When I was working in Ethiopia I often would see prematurely old women carrying heavy loads on their backs. The whole rural economy for probably 95% of the people was limited to what they could put on their backs or a mule. It was also the time when Mountain Bikes became popular. And knowing the role of bikes in India and China, I kept saying that someone should start manufacturing rugged, cheap bikes in Africa for the African market.

local African bike

Eventually I managed to get someone interested in doing a feasibility study and raised some funds and it looked like the concept was feasible. We created a business plan and even found a Kenyan investor. At that point we started thinking about marketing and having a limited budget, thought we needed to do something crazy that would have everyone talking about us. So the idea came to me to have a cycling race from Cairo to Cape Town using our bikes.

Moving forward, 2003 was a big turning point. It must’ve been such a thrill to take part in the world’s longest and most challenging cycling race across Africa? Four months from Giza (Egypt) to Cape Town (South Africa), what an achievement! Not to mention you established the Guinness World Record for the fastest human powered crossing of Africa.

For sure a hell of a thrill, I mean we had no idea if this was doable. As far as we could tell no one has ever cycled every inch of the way. There was a huge part of the route that we did not even scout and we were crossing areas where only convoys with military vehicles in front and back were allowed. Yet we managed to obtain permissions with one vehicle in the front and participants cycling at their own speed spread for kilometres.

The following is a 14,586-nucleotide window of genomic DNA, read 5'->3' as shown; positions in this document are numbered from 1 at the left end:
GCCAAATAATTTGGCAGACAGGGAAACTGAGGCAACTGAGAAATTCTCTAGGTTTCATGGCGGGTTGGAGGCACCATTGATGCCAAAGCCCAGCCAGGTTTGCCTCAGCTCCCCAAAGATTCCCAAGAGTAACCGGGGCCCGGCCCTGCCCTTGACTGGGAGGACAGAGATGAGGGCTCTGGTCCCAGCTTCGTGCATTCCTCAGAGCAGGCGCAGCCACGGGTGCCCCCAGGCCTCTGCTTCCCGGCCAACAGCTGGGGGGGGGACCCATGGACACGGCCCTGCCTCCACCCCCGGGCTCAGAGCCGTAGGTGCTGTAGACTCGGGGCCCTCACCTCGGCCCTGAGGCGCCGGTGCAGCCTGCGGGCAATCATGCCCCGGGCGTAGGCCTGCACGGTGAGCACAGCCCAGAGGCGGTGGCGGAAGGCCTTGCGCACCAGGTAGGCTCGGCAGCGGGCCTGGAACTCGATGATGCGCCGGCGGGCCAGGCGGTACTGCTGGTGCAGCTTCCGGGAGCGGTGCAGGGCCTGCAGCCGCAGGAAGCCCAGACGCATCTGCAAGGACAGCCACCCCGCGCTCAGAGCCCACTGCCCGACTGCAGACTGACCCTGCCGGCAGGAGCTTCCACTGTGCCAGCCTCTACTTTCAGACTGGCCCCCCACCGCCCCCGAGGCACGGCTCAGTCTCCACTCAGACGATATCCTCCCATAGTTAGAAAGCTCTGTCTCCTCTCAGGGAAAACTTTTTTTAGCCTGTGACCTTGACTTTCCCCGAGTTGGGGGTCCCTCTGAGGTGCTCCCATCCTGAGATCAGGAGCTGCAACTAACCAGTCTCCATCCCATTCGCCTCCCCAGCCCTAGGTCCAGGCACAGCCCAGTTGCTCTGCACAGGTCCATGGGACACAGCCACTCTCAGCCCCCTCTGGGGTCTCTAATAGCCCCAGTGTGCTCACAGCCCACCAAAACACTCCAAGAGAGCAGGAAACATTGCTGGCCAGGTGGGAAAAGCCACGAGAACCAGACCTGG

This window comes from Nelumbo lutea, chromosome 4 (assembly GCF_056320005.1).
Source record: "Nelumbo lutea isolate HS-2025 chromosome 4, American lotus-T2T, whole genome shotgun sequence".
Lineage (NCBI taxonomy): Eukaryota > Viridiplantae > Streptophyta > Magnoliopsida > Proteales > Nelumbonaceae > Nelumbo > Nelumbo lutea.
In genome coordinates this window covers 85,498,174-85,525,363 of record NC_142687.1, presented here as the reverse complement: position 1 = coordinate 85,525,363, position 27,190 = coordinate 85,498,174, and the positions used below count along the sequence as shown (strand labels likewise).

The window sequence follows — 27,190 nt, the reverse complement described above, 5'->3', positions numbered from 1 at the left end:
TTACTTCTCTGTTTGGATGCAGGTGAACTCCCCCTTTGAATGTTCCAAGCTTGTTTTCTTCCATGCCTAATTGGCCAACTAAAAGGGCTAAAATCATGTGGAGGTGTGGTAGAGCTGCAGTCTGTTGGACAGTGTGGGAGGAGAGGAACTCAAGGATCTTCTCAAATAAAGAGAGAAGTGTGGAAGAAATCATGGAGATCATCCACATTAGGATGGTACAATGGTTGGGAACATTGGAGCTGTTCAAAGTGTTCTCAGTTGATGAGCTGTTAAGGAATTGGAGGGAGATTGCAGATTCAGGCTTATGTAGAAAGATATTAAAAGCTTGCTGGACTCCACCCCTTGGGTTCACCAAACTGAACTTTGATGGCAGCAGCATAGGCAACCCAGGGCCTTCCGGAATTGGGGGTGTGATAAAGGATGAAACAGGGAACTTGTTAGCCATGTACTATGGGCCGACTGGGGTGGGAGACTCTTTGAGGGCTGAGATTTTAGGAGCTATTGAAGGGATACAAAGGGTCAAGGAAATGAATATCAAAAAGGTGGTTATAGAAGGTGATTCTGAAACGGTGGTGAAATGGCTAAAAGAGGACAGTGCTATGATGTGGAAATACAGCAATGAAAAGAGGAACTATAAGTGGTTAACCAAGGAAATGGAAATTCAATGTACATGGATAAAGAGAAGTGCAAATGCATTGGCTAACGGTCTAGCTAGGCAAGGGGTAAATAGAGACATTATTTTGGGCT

We had no idea how individuals would survive the physical and the mental stress; we were worried about food, water, infections and so on. The roads were rough, about 40% was unpaved, in places such as Sudan hundreds of kilometres of sandy roads, in Tanzania due to rains hundreds kilometres more of muddy roads. So each day when I arrived at camp – usually among the last ones coming in – was a celebration.

Take us on a typical “Tour d’Afrique”. What’s on offer? How long does it last? What’s the itinerary (and distance covered), and generally speaking, what is there to expect? Can anyone take part in such an expedition, or is it only for the “epic” adventurer?

Tour d’Afrique is a 4 month, 12,000 km cycling journey that covers 10 African nations. The typical participant is someone interested in a big life challenge – to be taken out of their comfort zone and immersed in foreign cultures. The participants come from over 15 countries throughout the English speaking world including US, Canada, UK, Australia, NZ,  South Africa but also from other parts of the world such as Germany, Scandinavia and other. They range in age from 18 to 75, males and females.

It is open to all able bodied adults. We encourage anyone to take up the challenge. They are often surprised what they are capable of. They should expect every type of road surface from rutted tracks to smooth tarmac. They should be prepared to cycle in the rain and cold, and in the searing desert heat.

Henry’s interview continues in Part Two!